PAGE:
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Debt crisis puts pressure on eurozone

Stephen Beard Feb 8, 2010
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Debt crisis puts pressure on eurozone

Stephen Beard Feb 8, 2010
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Kai Ryssdal: Commodities did a little better today than they were doing at the end of last week. Oil nudged up a bit, back to almost $72 a barrel. The euro edged higher against the dollar. Europe’s single currency took a shellacking last week on the foreign exchange markets amid worries about budget deficits over there. There was some tough talk on that topic over the weekend at a big finance meeting in Canada. And it does seem to have calmed currency traders just a bit.

But as Marketplace’s Stephen Beard reports from the European Desk in London, markets usually like action, not so much words.


STEPHEN BEARD: European finance ministers assured the G7 meeting that Europe would deal with its deficits. But there was no concrete plan of action. Currency dealers continue to fret over the debt of eurozone countries like Greece. They fear that Athens might actually default.

And that fear is undermining the single currency, says Graham Mather of the European Policy Forum.

GRAHAM MATHER: The danger for the euro itself is that the market anxieties about the Greek public accounts could make people lose confidence in bonds, other things denominated in euros.

Few observers believe that the Greeks will be able to sort out their public finances on their own. Too much austerity is likely to provoke severe unrest.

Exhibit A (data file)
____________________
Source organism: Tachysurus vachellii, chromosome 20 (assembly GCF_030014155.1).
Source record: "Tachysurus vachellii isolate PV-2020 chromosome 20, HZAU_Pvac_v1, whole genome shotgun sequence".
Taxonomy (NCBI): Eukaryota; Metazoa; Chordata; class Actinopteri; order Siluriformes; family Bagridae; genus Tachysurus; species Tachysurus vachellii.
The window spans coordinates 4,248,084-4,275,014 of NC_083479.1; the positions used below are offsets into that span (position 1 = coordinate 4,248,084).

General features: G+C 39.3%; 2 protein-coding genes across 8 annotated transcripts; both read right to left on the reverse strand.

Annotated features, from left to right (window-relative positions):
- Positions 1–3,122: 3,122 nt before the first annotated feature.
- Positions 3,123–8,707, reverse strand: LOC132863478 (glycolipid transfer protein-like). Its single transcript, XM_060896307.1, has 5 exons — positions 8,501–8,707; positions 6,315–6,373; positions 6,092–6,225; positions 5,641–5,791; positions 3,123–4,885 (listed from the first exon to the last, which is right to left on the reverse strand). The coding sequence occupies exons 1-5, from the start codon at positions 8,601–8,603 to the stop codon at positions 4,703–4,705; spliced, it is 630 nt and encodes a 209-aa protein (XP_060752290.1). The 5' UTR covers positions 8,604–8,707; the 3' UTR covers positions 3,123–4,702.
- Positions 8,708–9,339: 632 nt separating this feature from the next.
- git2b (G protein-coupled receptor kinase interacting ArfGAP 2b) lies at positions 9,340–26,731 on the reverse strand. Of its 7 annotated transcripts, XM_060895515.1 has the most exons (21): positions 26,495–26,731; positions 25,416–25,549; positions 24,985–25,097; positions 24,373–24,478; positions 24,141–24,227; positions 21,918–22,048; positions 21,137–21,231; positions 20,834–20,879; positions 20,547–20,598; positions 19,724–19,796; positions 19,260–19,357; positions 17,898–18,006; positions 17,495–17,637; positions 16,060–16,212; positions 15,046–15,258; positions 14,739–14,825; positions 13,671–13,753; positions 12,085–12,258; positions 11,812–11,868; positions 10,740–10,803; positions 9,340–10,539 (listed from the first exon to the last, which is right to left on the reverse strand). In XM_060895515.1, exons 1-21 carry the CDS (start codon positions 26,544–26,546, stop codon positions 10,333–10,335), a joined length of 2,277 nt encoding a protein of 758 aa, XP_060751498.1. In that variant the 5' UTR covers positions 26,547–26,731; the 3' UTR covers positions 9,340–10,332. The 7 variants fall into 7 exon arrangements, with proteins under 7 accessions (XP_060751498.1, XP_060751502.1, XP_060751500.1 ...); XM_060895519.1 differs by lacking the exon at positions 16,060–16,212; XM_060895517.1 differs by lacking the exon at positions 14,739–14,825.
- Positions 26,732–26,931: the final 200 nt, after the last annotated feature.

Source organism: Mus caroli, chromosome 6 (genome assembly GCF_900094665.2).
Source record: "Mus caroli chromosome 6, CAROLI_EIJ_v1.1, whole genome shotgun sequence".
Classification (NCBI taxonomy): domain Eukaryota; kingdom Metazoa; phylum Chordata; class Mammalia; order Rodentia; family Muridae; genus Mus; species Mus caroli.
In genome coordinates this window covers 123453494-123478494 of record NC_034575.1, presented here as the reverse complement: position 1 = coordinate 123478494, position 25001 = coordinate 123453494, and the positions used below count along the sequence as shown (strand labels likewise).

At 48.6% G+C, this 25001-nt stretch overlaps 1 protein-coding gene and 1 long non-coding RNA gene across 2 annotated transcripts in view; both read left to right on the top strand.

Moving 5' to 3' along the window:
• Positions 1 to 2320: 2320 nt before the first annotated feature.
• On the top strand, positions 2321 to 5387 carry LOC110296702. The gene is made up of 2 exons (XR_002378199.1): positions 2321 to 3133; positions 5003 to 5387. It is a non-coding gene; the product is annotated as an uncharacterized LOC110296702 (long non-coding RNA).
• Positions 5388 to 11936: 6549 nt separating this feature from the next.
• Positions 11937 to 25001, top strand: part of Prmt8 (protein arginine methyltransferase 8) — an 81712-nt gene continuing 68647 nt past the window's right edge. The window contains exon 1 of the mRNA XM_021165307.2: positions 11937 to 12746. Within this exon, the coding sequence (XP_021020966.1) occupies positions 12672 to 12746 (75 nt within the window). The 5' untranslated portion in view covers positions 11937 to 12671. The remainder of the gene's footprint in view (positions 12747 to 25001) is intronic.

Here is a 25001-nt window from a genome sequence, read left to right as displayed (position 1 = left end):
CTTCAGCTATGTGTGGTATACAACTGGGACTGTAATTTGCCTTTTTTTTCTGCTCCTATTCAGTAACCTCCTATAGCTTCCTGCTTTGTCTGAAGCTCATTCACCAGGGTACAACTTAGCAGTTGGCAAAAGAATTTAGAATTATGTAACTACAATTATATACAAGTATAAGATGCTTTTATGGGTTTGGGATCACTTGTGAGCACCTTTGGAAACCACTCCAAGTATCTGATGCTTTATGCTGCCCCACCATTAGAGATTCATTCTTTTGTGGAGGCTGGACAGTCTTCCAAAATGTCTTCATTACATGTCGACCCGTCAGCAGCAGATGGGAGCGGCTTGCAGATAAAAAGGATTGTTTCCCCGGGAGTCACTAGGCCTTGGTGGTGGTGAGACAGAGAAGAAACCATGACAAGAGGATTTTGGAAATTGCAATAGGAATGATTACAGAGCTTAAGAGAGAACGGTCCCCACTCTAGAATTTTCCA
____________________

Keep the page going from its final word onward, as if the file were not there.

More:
Daniel Hannan is a member of the European Parliament, and he says there’s only one serious solution.

DANIEL HANNAN: The only way for the euro to hold together is if there is effectively a bailout of the Greek economy by essentially German taxpayers.

But when Germany adopted the euro 10 years ago, German taxpayers were promised they would never have to bailout the weaker economies to the south. Some long-term critics of the single currency, like Professor Tim Congdon, say this could be the beginning of the end of a project that was always doomed to failure.

TIM CONGDON: It’s never really been done before. Usually you have one country, one government, one central bank, one currency. Instead we’ve got one currency and 16 governments. I’ve been amazed it continued this long.

Most analysts say the euro will survive. Its collapse would cause turmoil in Europe, which Germany would be determined to avoid. The stakes are high. The choices are hard. Over the next few weeks, the euro faces the fight of its life.

In London, this is Stephen Beard.

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